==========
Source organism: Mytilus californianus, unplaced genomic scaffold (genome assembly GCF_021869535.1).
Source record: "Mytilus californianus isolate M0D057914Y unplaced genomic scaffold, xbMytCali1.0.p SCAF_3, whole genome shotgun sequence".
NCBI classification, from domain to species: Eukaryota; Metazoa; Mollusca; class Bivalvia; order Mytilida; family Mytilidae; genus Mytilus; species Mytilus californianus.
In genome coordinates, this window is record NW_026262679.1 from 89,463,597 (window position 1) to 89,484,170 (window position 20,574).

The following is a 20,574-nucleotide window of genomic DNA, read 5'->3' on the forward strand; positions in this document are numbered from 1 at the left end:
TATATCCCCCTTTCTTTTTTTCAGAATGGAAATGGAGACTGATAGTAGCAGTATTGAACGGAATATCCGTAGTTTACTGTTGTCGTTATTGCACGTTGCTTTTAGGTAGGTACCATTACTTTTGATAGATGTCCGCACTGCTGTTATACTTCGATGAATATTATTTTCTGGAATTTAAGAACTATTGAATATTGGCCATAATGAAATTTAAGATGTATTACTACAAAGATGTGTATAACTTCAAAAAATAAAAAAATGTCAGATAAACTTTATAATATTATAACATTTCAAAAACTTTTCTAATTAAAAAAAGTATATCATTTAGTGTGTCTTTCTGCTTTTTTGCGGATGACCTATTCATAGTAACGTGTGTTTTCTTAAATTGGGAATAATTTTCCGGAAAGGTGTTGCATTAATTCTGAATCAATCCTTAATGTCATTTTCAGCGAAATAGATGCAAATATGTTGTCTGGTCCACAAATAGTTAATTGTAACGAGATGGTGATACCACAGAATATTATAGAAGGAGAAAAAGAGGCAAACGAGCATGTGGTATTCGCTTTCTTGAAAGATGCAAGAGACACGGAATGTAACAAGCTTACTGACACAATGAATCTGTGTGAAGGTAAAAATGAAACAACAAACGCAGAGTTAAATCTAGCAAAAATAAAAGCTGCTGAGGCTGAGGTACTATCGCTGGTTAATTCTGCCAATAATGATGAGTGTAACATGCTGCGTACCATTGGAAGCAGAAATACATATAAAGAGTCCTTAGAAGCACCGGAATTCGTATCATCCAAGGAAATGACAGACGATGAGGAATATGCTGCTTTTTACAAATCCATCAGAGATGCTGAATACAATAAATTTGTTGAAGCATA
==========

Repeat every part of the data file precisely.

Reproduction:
Source organism: Mytilus californianus, unplaced genomic scaffold (genome assembly GCF_021869535.1).
Source record: "Mytilus californianus isolate M0D057914Y unplaced genomic scaffold, xbMytCali1.0.p SCAF_3, whole genome shotgun sequence".
NCBI classification, from domain to species: Eukaryota; Metazoa; Mollusca; class Bivalvia; order Mytilida; family Mytilidae; genus Mytilus; species Mytilus californianus.
In genome coordinates, this window is record NW_026262679.1 from 89,463,597 (window position 1) to 89,484,170 (window position 20,574).

The following is a 20,574-nucleotide window of genomic DNA, read 5'->3' on the forward strand; positions in this document are numbered from 1 at the left end:
TATATCCCCCTTTCTTTTTTTCAGAATGGAAATGGAGACTGATAGTAGCAGTATTGAACGGAATATCCGTAGTTTACTGTTGTCGTTATTGCACGTTGCTTTTAGGTAGGTACCATTACTTTTGATAGATGTCCGCACTGCTGTTATACTTCGATGAATATTATTTTCTGGAATTTAAGAACTATTGAATATTGGCCATAATGAAATTTAAGATGTATTACTACAAAGATGTGTATAACTTCAAAAAATAAAAAAATGTCAGATAAACTTTATAATATTATAACATTTCAAAAACTTTTCTAATTAAAAAAAGTATATCATTTAGTGTGTCTTTCTGCTTTTTTGCGGATGACCTATTCATAGTAACGTGTGTTTTCTTAAATTGGGAATAATTTTCCGGAAAGGTGTTGCATTAATTCTGAATCAATCCTTAATGTCATTTTCAGCGAAATAGATGCAAATATGTTGTCTGGTCCACAAATAGTTAATTGTAACGAGATGGTGATACCACAGAATATTATAGAAGGAGAAAAAGAGGCAAACGAGCATGTGGTATTCGCTTTCTTGAAAGATGCAAGAGACACGGAATGTAACAAGCTTACTGACACAATGAATCTGTGTGAAGGTAAAAATGAAACAACAAACGCAGAGTTAAATCTAGCAAAAATAAAAGCTGCTGAGGCTGAGGTACTATCGCTGGTTAATTCTGCCAATAATGATGAGTGTAACATGCTGCGTACCATTGGAAGCAGAAATACATATAAAGAGTCCTTAGAAGCACCGGAATTCGTATCATCCAAGGAAATGACAGACGATGAGGAATATGCTGCTTTTTACAAATCCATCAGAGATGCTGAATACAATAAATTTGTTGAAGCATA